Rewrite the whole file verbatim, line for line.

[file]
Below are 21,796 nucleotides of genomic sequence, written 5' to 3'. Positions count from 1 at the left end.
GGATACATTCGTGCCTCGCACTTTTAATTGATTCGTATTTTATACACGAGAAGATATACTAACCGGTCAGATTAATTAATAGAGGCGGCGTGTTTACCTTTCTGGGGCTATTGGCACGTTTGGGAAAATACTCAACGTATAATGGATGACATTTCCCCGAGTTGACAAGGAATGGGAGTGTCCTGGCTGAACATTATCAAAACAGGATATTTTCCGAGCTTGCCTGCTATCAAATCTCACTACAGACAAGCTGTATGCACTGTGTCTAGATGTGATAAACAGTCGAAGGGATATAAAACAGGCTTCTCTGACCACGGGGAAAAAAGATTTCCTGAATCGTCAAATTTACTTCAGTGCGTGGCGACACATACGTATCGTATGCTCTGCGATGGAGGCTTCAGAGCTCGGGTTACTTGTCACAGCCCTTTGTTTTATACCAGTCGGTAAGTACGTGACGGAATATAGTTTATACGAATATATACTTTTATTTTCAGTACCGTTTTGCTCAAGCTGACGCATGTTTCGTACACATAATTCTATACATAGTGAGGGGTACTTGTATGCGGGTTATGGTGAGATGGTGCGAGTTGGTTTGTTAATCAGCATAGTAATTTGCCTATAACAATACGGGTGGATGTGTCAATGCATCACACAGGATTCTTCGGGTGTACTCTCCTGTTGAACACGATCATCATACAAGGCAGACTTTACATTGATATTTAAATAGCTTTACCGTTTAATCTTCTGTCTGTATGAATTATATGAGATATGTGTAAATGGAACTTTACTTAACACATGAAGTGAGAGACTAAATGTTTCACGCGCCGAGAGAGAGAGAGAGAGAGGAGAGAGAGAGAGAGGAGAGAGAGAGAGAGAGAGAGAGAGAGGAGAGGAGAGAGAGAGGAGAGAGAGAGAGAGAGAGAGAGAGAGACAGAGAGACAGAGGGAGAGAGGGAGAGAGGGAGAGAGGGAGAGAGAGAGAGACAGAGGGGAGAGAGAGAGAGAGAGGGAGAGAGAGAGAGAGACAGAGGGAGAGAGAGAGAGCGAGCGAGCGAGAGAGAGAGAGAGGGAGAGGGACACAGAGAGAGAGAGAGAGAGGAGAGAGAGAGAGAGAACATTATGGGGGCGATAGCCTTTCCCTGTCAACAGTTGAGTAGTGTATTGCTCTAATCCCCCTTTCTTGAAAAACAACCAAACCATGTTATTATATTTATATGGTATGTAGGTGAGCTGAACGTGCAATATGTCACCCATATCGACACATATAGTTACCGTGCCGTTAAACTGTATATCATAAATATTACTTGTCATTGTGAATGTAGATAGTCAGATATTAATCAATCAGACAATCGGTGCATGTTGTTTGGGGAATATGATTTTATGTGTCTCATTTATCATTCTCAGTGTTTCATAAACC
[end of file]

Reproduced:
Below are 21,796 nucleotides of genomic sequence, written 5' to 3'. Positions count from 1 at the left end.
GGATACATTCGTGCCTCGCACTTTTAATTGATTCGTATTTTATACACGAGAAGATATACTAACCGGTCAGATTAATTAATAGAGGCGGCGTGTTTACCTTTCTGGGGCTATTGGCACGTTTGGGAAAATACTCAACGTATAATGGATGACATTTCCCCGAGTTGACAAGGAATGGGAGTGTCCTGGCTGAACATTATCAAAACAGGATATTTTCCGAGCTTGCCTGCTATCAAATCTCACTACAGACAAGCTGTATGCACTGTGTCTAGATGTGATAAACAGTCGAAGGGATATAAAACAGGCTTCTCTGACCACGGGGAAAAAAGATTTCCTGAATCGTCAAATTTACTTCAGTGCGTGGCGACACATACGTATCGTATGCTCTGCGATGGAGGCTTCAGAGCTCGGGTTACTTGTCACAGCCCTTTGTTTTATACCAGTCGGTAAGTACGTGACGGAATATAGTTTATACGAATATATACTTTTATTTTCAGTACCGTTTTGCTCAAGCTGACGCATGTTTCGTACACATAATTCTATACATAGTGAGGGGTACTTGTATGCGGGTTATGGTGAGATGGTGCGAGTTGGTTTGTTAATCAGCATAGTAATTTGCCTATAACAATACGGGTGGATGTGTCAATGCATCACACAGGATTCTTCGGGTGTACTCTCCTGTTGAACACGATCATCATACAAGGCAGACTTTACATTGATATTTAAATAGCTTTACCGTTTAATCTTCTGTCTGTATGAATTATATGAGATATGTGTAAATGGAACTTTACTTAACACATGAAGTGAGAGACTAAATGTTTCACGCGCCGAGAGAGAGAGAGAGAGAGGAGAGAGAGAGAGAGGAGAGAGAGAGAGAGAGAGAGAGAGAGGAGAGGAGAGAGAGAGGAGAGAGAGAGAGAGAGAGAGAGAGAGACAGAGAGACAGAGGGAGAGAGGGAGAGAGGGAGAGAGGGAGAGAGAGAGAGACAGAGGGGAGAGAGAGAGAGAGAGGGAGAGAGAGAGAGAGACAGAGGGAGAGAGAGAGAGCGAGCGAGCGAGAGAGAGAGAGAGGGAGAGGGACACAGAGAGAGAGAGAGAGAGGAGAGAGAGAGAGAGAACATTATGGGGGCGATAGCCTTTCCCTGTCAACAGTTGAGTAGTGTATTGCTCTAATCCCCCTTTCTTGAAAAACAACCAAACCATGTTATTATATTTATATGGTATGTAGGTGAGCTGAACGTGCAATATGTCACCCATATCGACACATATAGTTACCGTGCCGTTAAACTGTATATCATAAATATTACTTGTCATTGTGAATGTAGATAGTCAGATATTAATCAATCAGACAATCGGTGCATGTTGTTTGGGGAATATGATTTTATGTGTCTCATTTATCATTCTCAGTGTTTCATAAACC